Marie Osmond, Jessica Simpson and Jennifer Hudson are just a few of the celebrities who have been paid big bucks to endorse products for losing weight, but does their attachment to the brand actually make a difference?
When Weight Watchers shifted course, taking celebs like Jessica and Jennifer out of their marketing plan, profits reportedly took a dip.
"The average person doesn't necessarily know which celebrity belongs to which program, which is something that can be troubling for companies when they hire celebrity endorsers," Sara Germano of The Wall Street Journal told ET. "But now there are so many different places to get information about weight loss and fitness that it's not just the celebrity speaking to you. The message is far more diluted."
Weight Watchers declined to comment.
For Nutrisystem, celebrities are a big part of their business -- and that doesn't seem to be changing any time soon.
"Celebrity relationships are definitely worth what we pay for them," Nutrisystem President and CEO Dawn Zier argued. "Our celebrities are authentic and true to our brand we choose them very carefully. With brand ambassadors like Marie Osmond who's lost the weight and kept it off, she looks fantastic and Dan Marino who put men's dieting on the map, we've done very well and we're very proud of our relationships. We're very happy with our celebrity relationships. In fact, I'd say they're priceless."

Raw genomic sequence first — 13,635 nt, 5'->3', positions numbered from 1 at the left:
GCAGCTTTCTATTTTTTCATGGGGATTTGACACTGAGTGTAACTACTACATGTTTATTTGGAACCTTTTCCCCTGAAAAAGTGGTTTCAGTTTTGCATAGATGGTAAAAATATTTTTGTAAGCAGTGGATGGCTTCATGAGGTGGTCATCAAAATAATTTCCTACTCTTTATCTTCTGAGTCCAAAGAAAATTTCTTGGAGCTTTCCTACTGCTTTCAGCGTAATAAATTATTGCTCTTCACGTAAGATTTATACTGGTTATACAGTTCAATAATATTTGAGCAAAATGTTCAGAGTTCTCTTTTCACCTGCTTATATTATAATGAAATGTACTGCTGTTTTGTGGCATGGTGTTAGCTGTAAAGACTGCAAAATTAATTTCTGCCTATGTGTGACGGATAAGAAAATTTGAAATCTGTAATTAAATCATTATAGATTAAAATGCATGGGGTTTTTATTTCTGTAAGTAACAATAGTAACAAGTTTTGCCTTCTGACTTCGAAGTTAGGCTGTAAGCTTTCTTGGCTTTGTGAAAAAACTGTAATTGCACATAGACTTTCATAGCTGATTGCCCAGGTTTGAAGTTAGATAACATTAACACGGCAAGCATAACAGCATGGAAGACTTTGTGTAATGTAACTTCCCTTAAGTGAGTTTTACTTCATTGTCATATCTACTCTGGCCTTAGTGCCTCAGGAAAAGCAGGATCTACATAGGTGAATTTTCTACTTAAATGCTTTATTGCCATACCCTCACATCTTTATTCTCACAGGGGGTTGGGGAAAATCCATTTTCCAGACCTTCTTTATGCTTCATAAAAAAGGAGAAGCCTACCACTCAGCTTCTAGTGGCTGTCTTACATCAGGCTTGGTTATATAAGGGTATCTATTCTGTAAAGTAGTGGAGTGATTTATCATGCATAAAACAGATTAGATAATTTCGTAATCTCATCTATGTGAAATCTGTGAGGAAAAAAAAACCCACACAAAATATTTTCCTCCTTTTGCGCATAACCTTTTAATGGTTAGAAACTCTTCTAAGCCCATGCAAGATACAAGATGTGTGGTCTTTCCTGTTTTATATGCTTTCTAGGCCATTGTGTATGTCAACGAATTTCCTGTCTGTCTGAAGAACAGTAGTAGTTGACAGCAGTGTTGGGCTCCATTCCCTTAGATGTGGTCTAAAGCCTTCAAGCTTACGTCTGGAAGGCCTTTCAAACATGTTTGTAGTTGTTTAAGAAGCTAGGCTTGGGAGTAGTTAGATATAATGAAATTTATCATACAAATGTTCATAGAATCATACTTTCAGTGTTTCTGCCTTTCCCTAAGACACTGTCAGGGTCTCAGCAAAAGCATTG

Nutrisystem, who touts Marie Osmond as a spokeswoman, reportedly has seen membership increase by 13 percent while Weight Watchers struggles.
The real winners could be the stars themselves who stand to see a substantial profit. Valerie Bertinelli saw a resurgence in her career after showing off her bikini body in a Jenny Craig ad. Kirstie Alley parted ways with Jenny Craig in 2007 after three years, but the actress was brought back into the fold last year when Jenny Craig bought the weight-loss company Kirstie started -- Organic Liaison.
"Our sights were trained entirely on Kirstie Alley," Jenny Craig's Chief Marketing Officer Mike Raymond said. "We wanted Kirstie Alley and we got Kirstie Alley and we're thrilled with that."
While the celebrity strategy continues to be popular, according to Germano, companies would be wise to retool for adapting to the digital age.
"The smart money is to place investment on making sure you have apps and ways for consumers to use your fitness product on the Internet," she said.